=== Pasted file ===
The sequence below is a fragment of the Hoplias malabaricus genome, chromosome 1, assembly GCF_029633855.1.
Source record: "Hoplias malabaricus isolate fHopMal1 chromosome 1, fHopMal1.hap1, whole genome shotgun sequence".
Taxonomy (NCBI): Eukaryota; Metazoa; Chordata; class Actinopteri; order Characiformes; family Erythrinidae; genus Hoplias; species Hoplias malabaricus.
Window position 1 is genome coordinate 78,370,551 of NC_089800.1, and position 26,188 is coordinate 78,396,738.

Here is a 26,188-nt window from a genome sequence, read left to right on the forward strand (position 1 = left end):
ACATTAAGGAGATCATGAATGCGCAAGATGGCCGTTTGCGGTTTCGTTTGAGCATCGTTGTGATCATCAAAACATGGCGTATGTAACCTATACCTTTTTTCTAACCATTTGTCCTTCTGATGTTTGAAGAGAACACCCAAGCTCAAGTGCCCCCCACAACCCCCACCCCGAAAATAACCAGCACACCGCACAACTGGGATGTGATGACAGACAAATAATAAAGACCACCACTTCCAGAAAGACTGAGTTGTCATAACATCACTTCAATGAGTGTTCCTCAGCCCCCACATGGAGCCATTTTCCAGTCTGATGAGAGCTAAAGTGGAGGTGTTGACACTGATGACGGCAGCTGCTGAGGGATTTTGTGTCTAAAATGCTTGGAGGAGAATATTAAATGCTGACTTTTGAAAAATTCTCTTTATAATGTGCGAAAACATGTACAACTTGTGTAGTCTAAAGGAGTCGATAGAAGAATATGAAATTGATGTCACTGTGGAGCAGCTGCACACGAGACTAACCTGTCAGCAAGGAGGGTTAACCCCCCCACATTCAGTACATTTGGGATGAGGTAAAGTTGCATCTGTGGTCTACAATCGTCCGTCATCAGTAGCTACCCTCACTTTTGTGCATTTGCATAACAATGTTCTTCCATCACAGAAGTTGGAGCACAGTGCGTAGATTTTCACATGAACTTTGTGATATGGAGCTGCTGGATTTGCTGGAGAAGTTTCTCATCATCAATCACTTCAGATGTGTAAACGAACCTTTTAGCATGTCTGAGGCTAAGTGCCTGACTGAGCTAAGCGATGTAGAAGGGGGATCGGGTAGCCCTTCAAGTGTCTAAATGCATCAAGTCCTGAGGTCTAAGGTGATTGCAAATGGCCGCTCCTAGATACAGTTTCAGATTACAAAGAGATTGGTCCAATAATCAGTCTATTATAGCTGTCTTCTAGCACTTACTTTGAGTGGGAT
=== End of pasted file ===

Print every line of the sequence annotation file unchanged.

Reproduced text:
The sequence below is a fragment of the Hoplias malabaricus genome, chromosome 1, assembly GCF_029633855.1.
Source record: "Hoplias malabaricus isolate fHopMal1 chromosome 1, fHopMal1.hap1, whole genome shotgun sequence".
Taxonomy (NCBI): Eukaryota; Metazoa; Chordata; class Actinopteri; order Characiformes; family Erythrinidae; genus Hoplias; species Hoplias malabaricus.
Window position 1 is genome coordinate 78,370,551 of NC_089800.1, and position 26,188 is coordinate 78,396,738.

Here is a 26,188-nt window from a genome sequence, read left to right on the forward strand (position 1 = left end):
ACATTAAGGAGATCATGAATGCGCAAGATGGCCGTTTGCGGTTTCGTTTGAGCATCGTTGTGATCATCAAAACATGGCGTATGTAACCTATACCTTTTTTCTAACCATTTGTCCTTCTGATGTTTGAAGAGAACACCCAAGCTCAAGTGCCCCCCACAACCCCCACCCCGAAAATAACCAGCACACCGCACAACTGGGATGTGATGACAGACAAATAATAAAGACCACCACTTCCAGAAAGACTGAGTTGTCATAACATCACTTCAATGAGTGTTCCTCAGCCCCCACATGGAGCCATTTTCCAGTCTGATGAGAGCTAAAGTGGAGGTGTTGACACTGATGACGGCAGCTGCTGAGGGATTTTGTGTCTAAAATGCTTGGAGGAGAATATTAAATGCTGACTTTTGAAAAATTCTCTTTATAATGTGCGAAAACATGTACAACTTGTGTAGTCTAAAGGAGTCGATAGAAGAATATGAAATTGATGTCACTGTGGAGCAGCTGCACACGAGACTAACCTGTCAGCAAGGAGGGTTAACCCCCCCACATTCAGTACATTTGGGATGAGGTAAAGTTGCATCTGTGGTCTACAATCGTCCGTCATCAGTAGCTACCCTCACTTTTGTGCATTTGCATAACAATGTTCTTCCATCACAGAAGTTGGAGCACAGTGCGTAGATTTTCACATGAACTTTGTGATATGGAGCTGCTGGATTTGCTGGAGAAGTTTCTCATCATCAATCACTTCAGATGTGTAAACGAACCTTTTAGCATGTCTGAGGCTAAGTGCCTGACTGAGCTAAGCGATGTAGAAGGGGGATCGGGTAGCCCTTCAAGTGTCTAAATGCATCAAGTCCTGAGGTCTAAGGTGATTGCAAATGGCCGCTCCTAGATACAGTTTCAGATTACAAAGAGATTGGTCCAATAATCAGTCTATTATAGCTGTCTTCTAGCACTTACTTTGAGTGGGAT